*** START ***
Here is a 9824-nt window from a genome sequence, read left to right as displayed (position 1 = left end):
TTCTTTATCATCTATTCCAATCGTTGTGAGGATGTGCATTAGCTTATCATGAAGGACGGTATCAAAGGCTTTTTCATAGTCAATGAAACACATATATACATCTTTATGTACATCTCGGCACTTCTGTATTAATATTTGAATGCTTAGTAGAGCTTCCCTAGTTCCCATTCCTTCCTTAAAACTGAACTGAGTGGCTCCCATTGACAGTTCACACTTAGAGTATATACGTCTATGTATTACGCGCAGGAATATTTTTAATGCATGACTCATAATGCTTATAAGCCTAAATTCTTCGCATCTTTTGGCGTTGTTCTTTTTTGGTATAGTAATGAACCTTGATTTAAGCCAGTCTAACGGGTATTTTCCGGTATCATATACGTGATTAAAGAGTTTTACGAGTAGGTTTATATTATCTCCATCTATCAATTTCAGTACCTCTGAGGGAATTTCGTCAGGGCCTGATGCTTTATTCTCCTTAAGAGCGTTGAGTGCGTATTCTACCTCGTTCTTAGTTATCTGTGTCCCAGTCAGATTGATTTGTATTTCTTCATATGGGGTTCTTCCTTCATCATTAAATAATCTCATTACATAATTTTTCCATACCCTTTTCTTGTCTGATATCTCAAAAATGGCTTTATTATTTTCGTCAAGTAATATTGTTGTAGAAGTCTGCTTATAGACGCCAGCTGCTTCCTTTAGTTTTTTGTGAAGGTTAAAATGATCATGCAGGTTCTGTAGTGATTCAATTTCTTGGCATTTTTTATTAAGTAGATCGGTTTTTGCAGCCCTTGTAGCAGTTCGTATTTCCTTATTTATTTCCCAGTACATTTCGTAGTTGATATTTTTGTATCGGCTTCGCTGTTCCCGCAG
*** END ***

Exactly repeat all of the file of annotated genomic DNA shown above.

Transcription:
Here is a 9824-nt window from a genome sequence, read left to right as displayed (position 1 = left end):
TTCTTTATCATCTATTCCAATCGTTGTGAGGATGTGCATTAGCTTATCATGAAGGACGGTATCAAAGGCTTTTTCATAGTCAATGAAACACATATATACATCTTTATGTACATCTCGGCACTTCTGTATTAATATTTGAATGCTTAGTAGAGCTTCCCTAGTTCCCATTCCTTCCTTAAAACTGAACTGAGTGGCTCCCATTGACAGTTCACACTTAGAGTATATACGTCTATGTATTACGCGCAGGAATATTTTTAATGCATGACTCATAATGCTTATAAGCCTAAATTCTTCGCATCTTTTGGCGTTGTTCTTTTTTGGTATAGTAATGAACCTTGATTTAAGCCAGTCTAACGGGTATTTTCCGGTATCATATACGTGATTAAAGAGTTTTACGAGTAGGTTTATATTATCTCCATCTATCAATTTCAGTACCTCTGAGGGAATTTCGTCAGGGCCTGATGCTTTATTCTCCTTAAGAGCGTTGAGTGCGTATTCTACCTCGTTCTTAGTTATCTGTGTCCCAGTCAGATTGATTTGTATTTCTTCATATGGGGTTCTTCCTTCATCATTAAATAATCTCATTACATAATTTTTCCATACCCTTTTCTTGTCTGATATCTCAAAAATGGCTTTATTATTTTCGTCAAGTAATATTGTTGTAGAAGTCTGCTTATAGACGCCAGCTGCTTCCTTTAGTTTTTTGTGAAGGTTAAAATGATCATGCAGGTTCTGTAGTGATTCAATTTCTTGGCATTTTTTATTAAGTAGATCGGTTTTTGCAGCCCTTGTAGCAGTTCGTATTTCCTTATTTATTTCCCAGTACATTTCGTAGTTGATATTTTTGTATCGGCTTCGCTGTTCCCGCAG